May 2015 Archives

In the otherwise magnificent Carnegie museum in Pittsburgh, there's an exhibit about race. Sadly, predictably, what purports to be thoughtful really just mines the worst of humanity for dramatic effect. I was disappointed.

This wall features quotes from locals about race relations. Which brings us to a woman who really, truly needs to specify antecedents to her pronouns when granting interviews.


don't be a dick

One day I was sitting in my office when Annette came in to get popcorn. Normally she scooped from my machine without sending more than a cursory grunt in my direction, but on this day, something grabbed her attention. Slumped over my desk as though shot, I was listening to hysterical idiots on my speakerphone. Annette had seen me this miserable before, but never without my being trapped in a meeting room with Microsoft marketers. This was something new.

Annette lingered for a while, munching popcorn. "What am I listening to?"

"Oh. Right. This is an angry message my sister left me in which she's holding her phone up to her answering machine so she can play me an angry message that my brother left for her."

"And what does any of this have to do with you?"

"Nothing. Nothing whatsoever. It's just really important to her that I hate him, too."

"That's so..." She searched for the right word. She found it.



This is when Annette started inviting me to Easter dinner with her family. They're awesome. They root for one another, not against. Although I enjoy their company, my annual drive home is utterly depressing. For two hours, I'd pretended to belong to the family I'd always wanted. But the problem with fantasies is that they end.

• • •

When I was a kid, even back in the single-digit ages, I used survey the carnage that was my family and dream about the day I would never have to see these people again. As an adult, of course, I saw things differently. I tried to make it work. Yep. I lasted until I was 20 before activating the trap door under their feet. And except for occasional tightly controlled cameos, I've stuck to it. For more than half my life, my family has had to be hateful without my participation.

The consequences have been surprisingly few. I have nieces and nephews I don't know—the collateral damage of my decision. And if I don't have a girlfriend, holidays can be pretty pointless.

That's it. That's the list. The rest is all upside.

One sibling has figured it out: if you're simply not a colossal dick, John will stick around. You would think that this nominal bar would be easily cleared, but the rest of my family has been impaling themselves on it for decades. This sister, in turn, has assured me that my nieces and nephews, too, are not phalli. And thus did I reach out to one.

She's an adult, now, and I haven't been a part of 95% of her life. She's getting married, and instead of going to their wedding, I'm going to take her and her Steelers-fan husband to a game. She seems pleased, but she did ask the obvious question.

"Can I ask why we're the lucky few who get to be reacquainted?"

"I need a kidney, and it turns out you're a perfect match," I replied.

patriots fans' nicene creed

We believe in the Patriots, the One Team Almighty, the takers of trophies.

We believe that the Patriots are the true Team of true Teams, above reproach in all things.

Toward that end, we also believe that illegally videotaping other teams' signals was of no competitive advantage whatsoever, which is why the Patriots took the risk of doing so at the cost of fines and their #1 draft pick. Obviously.

We believe that Tom Brady, our wide receivers, and our running backs are less capable than Ravens and Colts defensive players of noticing that a ball is illegally underinflated.

We believe that the equipment manager called himself "the Deflator" because he's a fattie trying to lose weight.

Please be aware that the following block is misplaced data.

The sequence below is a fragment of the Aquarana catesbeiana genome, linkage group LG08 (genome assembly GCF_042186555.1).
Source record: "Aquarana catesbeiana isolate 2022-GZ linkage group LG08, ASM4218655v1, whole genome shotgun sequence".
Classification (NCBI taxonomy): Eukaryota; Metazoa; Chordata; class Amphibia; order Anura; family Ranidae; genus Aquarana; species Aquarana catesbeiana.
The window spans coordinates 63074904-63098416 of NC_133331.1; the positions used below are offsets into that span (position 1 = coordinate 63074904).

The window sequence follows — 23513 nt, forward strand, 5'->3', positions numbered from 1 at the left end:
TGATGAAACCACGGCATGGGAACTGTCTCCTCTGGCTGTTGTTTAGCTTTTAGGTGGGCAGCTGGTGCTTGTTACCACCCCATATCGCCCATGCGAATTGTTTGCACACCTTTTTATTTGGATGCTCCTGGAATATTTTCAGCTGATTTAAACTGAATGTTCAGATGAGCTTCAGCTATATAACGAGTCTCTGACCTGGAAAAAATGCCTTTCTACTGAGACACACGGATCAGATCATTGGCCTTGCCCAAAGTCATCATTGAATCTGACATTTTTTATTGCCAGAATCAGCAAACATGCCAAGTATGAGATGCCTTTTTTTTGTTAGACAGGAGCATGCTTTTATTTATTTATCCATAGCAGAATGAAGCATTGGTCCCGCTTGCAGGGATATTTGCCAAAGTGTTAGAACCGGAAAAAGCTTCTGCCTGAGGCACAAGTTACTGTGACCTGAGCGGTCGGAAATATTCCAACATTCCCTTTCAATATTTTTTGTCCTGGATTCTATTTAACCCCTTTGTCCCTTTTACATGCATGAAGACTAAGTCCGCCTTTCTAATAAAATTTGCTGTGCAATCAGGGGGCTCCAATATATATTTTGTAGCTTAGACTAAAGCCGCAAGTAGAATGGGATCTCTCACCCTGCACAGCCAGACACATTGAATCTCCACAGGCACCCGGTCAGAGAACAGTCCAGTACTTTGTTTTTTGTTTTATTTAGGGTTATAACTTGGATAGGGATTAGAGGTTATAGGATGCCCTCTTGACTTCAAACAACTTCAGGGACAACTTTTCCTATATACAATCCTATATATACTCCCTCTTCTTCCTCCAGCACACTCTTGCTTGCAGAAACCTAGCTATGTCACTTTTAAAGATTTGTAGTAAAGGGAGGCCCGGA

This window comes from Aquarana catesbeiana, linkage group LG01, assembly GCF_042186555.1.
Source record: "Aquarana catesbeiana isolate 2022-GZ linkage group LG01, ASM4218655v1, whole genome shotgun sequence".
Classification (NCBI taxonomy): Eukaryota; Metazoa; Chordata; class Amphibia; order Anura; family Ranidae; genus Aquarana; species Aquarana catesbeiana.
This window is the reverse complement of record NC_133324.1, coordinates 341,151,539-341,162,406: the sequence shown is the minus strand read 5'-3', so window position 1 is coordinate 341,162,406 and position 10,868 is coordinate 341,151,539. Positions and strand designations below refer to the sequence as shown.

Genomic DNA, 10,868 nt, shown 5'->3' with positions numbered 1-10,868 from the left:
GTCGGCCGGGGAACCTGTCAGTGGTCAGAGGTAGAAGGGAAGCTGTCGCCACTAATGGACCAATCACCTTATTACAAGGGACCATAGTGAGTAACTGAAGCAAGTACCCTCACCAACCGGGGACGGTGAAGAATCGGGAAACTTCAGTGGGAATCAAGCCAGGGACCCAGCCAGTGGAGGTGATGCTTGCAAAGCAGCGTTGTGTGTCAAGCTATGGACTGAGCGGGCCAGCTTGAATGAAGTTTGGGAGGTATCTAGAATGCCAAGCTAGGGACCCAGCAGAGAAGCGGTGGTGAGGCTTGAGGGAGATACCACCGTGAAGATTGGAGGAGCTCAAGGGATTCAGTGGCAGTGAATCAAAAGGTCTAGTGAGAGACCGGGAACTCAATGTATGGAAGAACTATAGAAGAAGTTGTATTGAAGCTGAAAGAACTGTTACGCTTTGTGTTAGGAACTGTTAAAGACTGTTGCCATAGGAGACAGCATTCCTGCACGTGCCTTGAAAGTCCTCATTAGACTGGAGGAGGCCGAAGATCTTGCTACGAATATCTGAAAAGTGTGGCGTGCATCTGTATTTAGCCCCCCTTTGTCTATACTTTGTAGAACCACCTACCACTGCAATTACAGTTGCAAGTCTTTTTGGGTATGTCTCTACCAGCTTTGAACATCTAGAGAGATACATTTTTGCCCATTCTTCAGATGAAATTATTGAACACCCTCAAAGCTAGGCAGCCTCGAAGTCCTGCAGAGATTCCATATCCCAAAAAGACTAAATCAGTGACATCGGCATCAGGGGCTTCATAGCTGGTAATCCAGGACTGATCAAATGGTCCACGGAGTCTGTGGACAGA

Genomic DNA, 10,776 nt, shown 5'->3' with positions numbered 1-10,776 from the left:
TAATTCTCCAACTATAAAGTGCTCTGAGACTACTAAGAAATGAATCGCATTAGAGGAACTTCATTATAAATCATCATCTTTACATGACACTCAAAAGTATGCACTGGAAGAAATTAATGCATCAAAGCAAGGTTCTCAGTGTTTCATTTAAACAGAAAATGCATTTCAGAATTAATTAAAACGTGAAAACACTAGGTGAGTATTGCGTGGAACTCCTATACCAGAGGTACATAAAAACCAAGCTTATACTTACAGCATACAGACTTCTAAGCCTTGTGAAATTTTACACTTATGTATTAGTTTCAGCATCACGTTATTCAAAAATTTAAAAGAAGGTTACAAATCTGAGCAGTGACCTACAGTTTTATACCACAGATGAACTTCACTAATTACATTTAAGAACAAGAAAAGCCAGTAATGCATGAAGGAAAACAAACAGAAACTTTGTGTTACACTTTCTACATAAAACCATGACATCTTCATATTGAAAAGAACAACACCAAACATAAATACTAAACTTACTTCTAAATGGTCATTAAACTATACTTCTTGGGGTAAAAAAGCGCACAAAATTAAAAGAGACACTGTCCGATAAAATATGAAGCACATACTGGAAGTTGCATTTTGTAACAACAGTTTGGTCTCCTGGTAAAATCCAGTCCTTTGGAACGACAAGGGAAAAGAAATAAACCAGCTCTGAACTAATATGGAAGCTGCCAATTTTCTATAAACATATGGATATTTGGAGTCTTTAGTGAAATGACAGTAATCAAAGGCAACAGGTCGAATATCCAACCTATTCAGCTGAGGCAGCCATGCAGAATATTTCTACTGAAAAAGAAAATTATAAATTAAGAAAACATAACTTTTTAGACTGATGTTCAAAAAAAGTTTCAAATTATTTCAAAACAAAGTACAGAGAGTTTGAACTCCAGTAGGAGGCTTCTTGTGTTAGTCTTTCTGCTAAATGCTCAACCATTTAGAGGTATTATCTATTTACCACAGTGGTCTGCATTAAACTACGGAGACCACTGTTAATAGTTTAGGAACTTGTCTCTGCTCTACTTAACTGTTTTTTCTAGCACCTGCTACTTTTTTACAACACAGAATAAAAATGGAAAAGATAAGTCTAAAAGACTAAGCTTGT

We believe Tom Brady when He says that He didn't know the equipment manager with whom He threw footballs during pregame warmups for over a decade.

We believe owner Robert Kraft when He says the Patriots did not deflate footballs, for if you cannot believe an established Cheater about cheating, whom can you believe? Seriously, we defy you to name a higher authority. Go on. We'll wait.

Because the Patriots didn't deflate footballs, we believe the Patriots immediately canned the equipment manager's say it's because he's fat.

We believe that Patriots running backs who leave for other teams see their fumble rate go up 38% because those other teams overinflating their footballs.

We believe that the noble martyr Robert Kraft isn't appealing His team's punishment because it's what's best for the league and because, as He Himself decreed in a written, prepared statement, "I have a way of looking at problems that are very strong in my mind."

We believe that anyone who doesn't share these beliefs is just jealous of our trophies, even the teams with more trophies than us.

fiddla, please

When my mother purchased music at this thing we used to call "record stores," she walked right past the Pop/Rock and R&B sections and went straight to the Atrocities section. As I was tethered to her, this means that my formative years were replete with abominations like Barry Manilow's "Copacabana," Morris Albert's "Feelings," the Captain and Tennille's "Love Will Keep us Together," and Neil Diamond's "Turn on Your Heartlight."

So to those of you who think me a douche, I say that's fair, but I also assure you that is the best possible outcome. Given the aural cesspool from which I sprang, you're lucky I didn't open fire in my teens.

Among her many gifts to me is that I still—still!—know all the words to the Fiddler on the Roof soundtrack. It's horrible. It haunts me. I catch myself singing it, and then with a jolt I'm throughly disgusted with myself, as if I'd just awoken to find myself having sex with a particularly homely underaged yak.

This morning's incident involved Matchmaker, Matchmaker, in which idiotic teen girls sing about the vapid man of their retarded dreams.

For Papa,
Make him a scholar.
For mama,
Make him rich as a king.
For me, well,
I wouldn't holler
If he were as handsome as anything.
I had never considered these lyrics as an adult. They peg mothers' and teenage girls' priorities well enough, but fathers? Where are these fathers-in-law who value scholarship? I've seen them value money, or their daughters' continued dependence on them, or money, or whether or not I believe in the correct invisible man in the sky, but I've yet to meet a dad who gave a single flying crap about my scholarly accomplishments.

mad max

Critically adored, nay, fawned over, this movie was so much meh to me. I didn't care who lived or died. At all. Kill any of 'em; it's all the same to me. I was exactly as invested in this aimless cacophony as I was in the Transformers movies. Did no one else have this reaction?

Okay, okay, I secretly hoped for the stupid guitar player to die, but that was just so I didn't have to watch shots of him preening anymore.


When Randy and I start talking about football, his wife, Stephanie, looks at her watch and then zones out. Ten minutes later, she interrupts.


It's fair. We get to talk about football for a bit, and she gets to hear us stop. She hasn't the slightest interest in football nor anything else I like.